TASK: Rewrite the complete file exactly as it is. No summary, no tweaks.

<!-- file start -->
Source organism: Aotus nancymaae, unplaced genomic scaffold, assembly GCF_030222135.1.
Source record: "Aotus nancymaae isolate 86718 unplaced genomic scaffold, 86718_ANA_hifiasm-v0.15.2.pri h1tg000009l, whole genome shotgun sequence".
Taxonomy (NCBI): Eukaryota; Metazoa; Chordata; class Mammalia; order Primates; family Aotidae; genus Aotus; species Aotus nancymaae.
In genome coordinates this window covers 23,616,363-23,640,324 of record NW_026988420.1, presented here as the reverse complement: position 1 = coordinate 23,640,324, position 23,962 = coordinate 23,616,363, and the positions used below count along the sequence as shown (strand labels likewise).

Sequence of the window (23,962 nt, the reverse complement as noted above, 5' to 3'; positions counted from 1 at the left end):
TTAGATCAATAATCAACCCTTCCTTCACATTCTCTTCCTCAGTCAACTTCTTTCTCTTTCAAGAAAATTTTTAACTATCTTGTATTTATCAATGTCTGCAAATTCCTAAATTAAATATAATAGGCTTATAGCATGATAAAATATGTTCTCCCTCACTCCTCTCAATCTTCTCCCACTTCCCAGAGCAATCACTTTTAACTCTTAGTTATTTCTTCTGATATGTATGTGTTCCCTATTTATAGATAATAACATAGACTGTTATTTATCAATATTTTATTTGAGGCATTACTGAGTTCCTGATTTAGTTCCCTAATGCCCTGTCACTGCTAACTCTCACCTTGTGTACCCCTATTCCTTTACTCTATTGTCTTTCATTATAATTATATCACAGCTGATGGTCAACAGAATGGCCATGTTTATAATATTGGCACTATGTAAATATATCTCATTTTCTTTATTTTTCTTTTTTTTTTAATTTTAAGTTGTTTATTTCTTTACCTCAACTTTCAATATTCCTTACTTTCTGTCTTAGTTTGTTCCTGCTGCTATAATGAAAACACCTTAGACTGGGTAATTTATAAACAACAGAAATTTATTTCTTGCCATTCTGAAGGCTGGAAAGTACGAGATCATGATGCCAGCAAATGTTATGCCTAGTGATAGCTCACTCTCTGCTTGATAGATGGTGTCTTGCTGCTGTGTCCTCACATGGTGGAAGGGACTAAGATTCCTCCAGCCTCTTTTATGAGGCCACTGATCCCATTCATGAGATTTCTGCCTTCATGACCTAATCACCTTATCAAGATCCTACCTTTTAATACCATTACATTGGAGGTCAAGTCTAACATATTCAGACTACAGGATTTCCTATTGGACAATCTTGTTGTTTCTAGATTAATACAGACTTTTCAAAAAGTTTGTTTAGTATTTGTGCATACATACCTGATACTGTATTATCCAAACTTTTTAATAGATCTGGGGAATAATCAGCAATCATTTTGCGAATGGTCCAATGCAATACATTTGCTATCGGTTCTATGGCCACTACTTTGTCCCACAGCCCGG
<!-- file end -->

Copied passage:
Source organism: Aotus nancymaae, unplaced genomic scaffold, assembly GCF_030222135.1.
Source record: "Aotus nancymaae isolate 86718 unplaced genomic scaffold, 86718_ANA_hifiasm-v0.15.2.pri h1tg000009l, whole genome shotgun sequence".
Taxonomy (NCBI): Eukaryota; Metazoa; Chordata; class Mammalia; order Primates; family Aotidae; genus Aotus; species Aotus nancymaae.
In genome coordinates this window covers 23,616,363-23,640,324 of record NW_026988420.1, presented here as the reverse complement: position 1 = coordinate 23,640,324, position 23,962 = coordinate 23,616,363, and the positions used below count along the sequence as shown (strand labels likewise).

Sequence of the window (23,962 nt, the reverse complement as noted above, 5' to 3'; positions counted from 1 at the left end):
TTAGATCAATAATCAACCCTTCCTTCACATTCTCTTCCTCAGTCAACTTCTTTCTCTTTCAAGAAAATTTTTAACTATCTTGTATTTATCAATGTCTGCAAATTCCTAAATTAAATATAATAGGCTTATAGCATGATAAAATATGTTCTCCCTCACTCCTCTCAATCTTCTCCCACTTCCCAGAGCAATCACTTTTAACTCTTAGTTATTTCTTCTGATATGTATGTGTTCCCTATTTATAGATAATAACATAGACTGTTATTTATCAATATTTTATTTGAGGCATTACTGAGTTCCTGATTTAGTTCCCTAATGCCCTGTCACTGCTAACTCTCACCTTGTGTACCCCTATTCCTTTACTCTATTGTCTTTCATTATAATTATATCACAGCTGATGGTCAACAGAATGGCCATGTTTATAATATTGGCACTATGTAAATATATCTCATTTTCTTTATTTTTCTTTTTTTTTTAATTTTAAGTTGTTTATTTCTTTACCTCAACTTTCAATATTCCTTACTTTCTGTCTTAGTTTGTTCCTGCTGCTATAATGAAAACACCTTAGACTGGGTAATTTATAAACAACAGAAATTTATTTCTTGCCATTCTGAAGGCTGGAAAGTACGAGATCATGATGCCAGCAAATGTTATGCCTAGTGATAGCTCACTCTCTGCTTGATAGATGGTGTCTTGCTGCTGTGTCCTCACATGGTGGAAGGGACTAAGATTCCTCCAGCCTCTTTTATGAGGCCACTGATCCCATTCATGAGATTTCTGCCTTCATGACCTAATCACCTTATCAAGATCCTACCTTTTAATACCATTACATTGGAGGTCAAGTCTAACATATTCAGACTACAGGATTTCCTATTGGACAATCTTGTTGTTTCTAGATTAATACAGACTTTTCAAAAAGTTTGTTTAGTATTTGTGCATACATACCTGATACTGTATTATCCAAACTTTTTAATAGATCTGGGGAATAATCAGCAATCATTTTGCGAATGGTCCAATGCAATACATTTGCTATCGGTTCTATGGCCACTACTTTGTCCCACAGCCCGG